Troyer said the images couldn't be legally defined as pornography because they don't involve real people.

DSHS spokesman Sherry Hill said Thursday a child welfare worker was allowed to review the images, and Pierce County also shared them with a psychologist who then recommended Powell undergo a psychosexual examination and polygraph test. A judge overseeing the custody case ordered the examinations following a Feb. 1 custody hearing.

Without the psychologist's recommendation, the department "likely" would have started on a plan to transition the children home to Powell, Hill said. Thomas Shapley, another department spokesman, added that the images were the only materials West Valley City police shared from the Powell home they thought were concerning.

"At no time did our department get any bulletins, briefings, red flags, warnings — anything like that — warning of the boys' safety," he said.

The agency is already planning its own internal review of how the deaths occurred.

While she waits for the agency to process her request, Roach is convinced mistakes were made in Washington. DSHS and the judge overseeing the custody case were working toward returning the children to Powell, Roach said, despite concerns the boys had been exposed to pornography.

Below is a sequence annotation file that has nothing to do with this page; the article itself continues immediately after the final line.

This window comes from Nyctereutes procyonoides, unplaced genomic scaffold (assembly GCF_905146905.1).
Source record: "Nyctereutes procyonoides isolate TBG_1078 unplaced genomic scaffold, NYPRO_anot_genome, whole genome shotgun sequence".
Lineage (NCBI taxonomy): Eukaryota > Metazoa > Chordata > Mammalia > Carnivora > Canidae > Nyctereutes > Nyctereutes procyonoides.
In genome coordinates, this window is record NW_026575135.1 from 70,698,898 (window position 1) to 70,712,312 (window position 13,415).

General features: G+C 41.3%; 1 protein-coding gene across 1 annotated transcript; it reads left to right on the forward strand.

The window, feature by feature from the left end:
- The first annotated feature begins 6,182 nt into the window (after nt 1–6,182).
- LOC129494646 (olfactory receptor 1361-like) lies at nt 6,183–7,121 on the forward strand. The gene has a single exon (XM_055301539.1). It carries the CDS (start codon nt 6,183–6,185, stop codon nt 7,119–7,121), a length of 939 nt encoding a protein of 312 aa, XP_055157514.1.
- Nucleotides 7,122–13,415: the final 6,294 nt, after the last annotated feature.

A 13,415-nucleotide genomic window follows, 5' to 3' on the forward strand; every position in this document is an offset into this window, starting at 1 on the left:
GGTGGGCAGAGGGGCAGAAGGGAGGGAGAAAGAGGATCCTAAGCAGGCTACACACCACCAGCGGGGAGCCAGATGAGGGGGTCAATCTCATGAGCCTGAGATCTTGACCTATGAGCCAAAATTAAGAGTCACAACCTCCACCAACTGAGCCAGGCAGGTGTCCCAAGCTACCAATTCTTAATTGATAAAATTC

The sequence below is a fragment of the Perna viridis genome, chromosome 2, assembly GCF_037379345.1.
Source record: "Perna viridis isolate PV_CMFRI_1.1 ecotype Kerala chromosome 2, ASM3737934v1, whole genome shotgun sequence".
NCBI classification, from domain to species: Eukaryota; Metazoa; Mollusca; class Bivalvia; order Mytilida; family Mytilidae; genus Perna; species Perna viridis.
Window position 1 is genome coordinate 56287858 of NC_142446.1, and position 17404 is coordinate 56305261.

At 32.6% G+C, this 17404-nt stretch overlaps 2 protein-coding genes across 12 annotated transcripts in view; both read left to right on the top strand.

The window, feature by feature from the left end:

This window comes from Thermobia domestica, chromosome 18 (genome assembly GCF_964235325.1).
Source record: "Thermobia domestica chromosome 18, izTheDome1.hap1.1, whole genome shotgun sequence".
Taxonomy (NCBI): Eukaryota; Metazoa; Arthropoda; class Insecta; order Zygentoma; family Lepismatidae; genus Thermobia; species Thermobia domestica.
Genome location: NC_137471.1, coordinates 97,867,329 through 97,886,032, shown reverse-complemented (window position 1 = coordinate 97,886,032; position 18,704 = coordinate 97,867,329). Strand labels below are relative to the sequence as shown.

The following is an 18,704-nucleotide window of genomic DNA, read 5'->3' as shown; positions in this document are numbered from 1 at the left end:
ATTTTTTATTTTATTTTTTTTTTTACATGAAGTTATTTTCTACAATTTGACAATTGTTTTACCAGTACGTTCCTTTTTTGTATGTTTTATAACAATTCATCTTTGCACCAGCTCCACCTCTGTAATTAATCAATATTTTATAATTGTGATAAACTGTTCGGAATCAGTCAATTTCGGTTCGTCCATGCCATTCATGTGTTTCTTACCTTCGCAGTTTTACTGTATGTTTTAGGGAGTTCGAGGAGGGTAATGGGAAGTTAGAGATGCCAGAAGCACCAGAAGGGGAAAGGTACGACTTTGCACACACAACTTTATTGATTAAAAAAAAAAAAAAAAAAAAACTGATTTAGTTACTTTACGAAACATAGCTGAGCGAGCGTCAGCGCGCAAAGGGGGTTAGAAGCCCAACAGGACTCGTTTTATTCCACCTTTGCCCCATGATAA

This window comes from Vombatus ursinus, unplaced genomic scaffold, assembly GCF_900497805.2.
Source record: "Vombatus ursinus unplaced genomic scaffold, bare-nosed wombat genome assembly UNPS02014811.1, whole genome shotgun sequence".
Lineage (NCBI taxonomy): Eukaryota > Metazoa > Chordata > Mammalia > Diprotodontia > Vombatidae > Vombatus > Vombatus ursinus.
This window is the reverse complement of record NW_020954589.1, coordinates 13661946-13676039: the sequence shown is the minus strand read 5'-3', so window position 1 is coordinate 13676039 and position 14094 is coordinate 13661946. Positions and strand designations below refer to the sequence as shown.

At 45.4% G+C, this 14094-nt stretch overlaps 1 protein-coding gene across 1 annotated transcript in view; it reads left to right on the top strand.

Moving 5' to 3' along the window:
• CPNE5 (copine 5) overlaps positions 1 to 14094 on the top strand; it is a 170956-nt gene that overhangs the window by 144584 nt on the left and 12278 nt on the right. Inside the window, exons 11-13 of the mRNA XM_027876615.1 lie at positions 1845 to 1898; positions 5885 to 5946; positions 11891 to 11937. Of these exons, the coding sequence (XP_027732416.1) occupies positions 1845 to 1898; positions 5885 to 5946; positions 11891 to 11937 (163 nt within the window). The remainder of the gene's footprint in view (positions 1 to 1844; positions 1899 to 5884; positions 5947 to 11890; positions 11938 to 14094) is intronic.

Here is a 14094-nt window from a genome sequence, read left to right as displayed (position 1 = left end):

The children were removed from Powell's custody and placed in the care of their maternal grandparents after Powell's father, Steve, was arrested in September on charges of voyeurism and child pornography. Prosecutors allege Steve Powell photographed two girls who were his neighbors at the time through the windows of their homes. Powell and his sons had been living in his father's home before the arrest, but Powell had denied knowing anything about his father's alleged activities.

Roach doesn't believe the denial.

"Just the judgment of Josh Powell allowing his children to be in a home where he knew his father was engaged in pornographic behavior was enough" to deny visitation, Roach said Thursday.

The suspicions that Powell murdered his wife, or at least the judgment he showed with his claim that he took his then-4- and 2-year-old sons camping in a snowstorm the night she disappeared, should have been factors for denying visits, too, Roach said.

While DSHS is obligated to process her records request, it's unclear how much weight Roach's criticisms will carry in Washington. Her colleagues in the state Legislature have censured her twice.

The social worker who delivered the boys to Powell and was to supervise the visit, Elizabeth Griffin-Hall, said in an interview to air on ABC's "20/20" Friday that she banged on the door to try to get inside and heard Powell tell Charlie: "I've got a big surprise for you." She also heard 5-year-old Braden crying.